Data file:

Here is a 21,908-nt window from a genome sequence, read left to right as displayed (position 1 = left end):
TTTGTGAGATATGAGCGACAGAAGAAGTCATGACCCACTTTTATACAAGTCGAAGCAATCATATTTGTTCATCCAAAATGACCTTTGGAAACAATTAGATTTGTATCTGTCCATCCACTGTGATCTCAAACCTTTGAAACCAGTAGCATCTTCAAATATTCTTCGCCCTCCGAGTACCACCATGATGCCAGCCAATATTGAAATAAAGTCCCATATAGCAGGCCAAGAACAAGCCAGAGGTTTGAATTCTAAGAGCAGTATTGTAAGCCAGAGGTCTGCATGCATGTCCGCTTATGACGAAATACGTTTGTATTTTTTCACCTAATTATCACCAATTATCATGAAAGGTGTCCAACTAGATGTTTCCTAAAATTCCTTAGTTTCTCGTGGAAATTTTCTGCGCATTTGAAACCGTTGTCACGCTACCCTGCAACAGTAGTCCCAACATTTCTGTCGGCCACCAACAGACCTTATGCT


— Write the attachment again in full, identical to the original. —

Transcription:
Here is a 21,908-nt window from a genome sequence, read left to right as displayed (position 1 = left end):
TTTGTGAGATATGAGCGACAGAAGAAGTCATGACCCACTTTTATACAAGTCGAAGCAATCATATTTGTTCATCCAAAATGACCTTTGGAAACAATTAGATTTGTATCTGTCCATCCACTGTGATCTCAAACCTTTGAAACCAGTAGCATCTTCAAATATTCTTCGCCCTCCGAGTACCACCATGATGCCAGCCAATATTGAAATAAAGTCCCATATAGCAGGCCAAGAACAAGCCAGAGGTTTGAATTCTAAGAGCAGTATTGTAAGCCAGAGGTCTGCATGCATGTCCGCTTATGACGAAATACGTTTGTATTTTTTCACCTAATTATCACCAATTATCATGAAAGGTGTCCAACTAGATGTTTCCTAAAATTCCTTAGTTTCTCGTGGAAATTTTCTGCGCATTTGAAACCGTTGTCACGCTACCCTGCAACAGTAGTCCCAACATTTCTGTCGGCCACCAACAGACCTTATGCT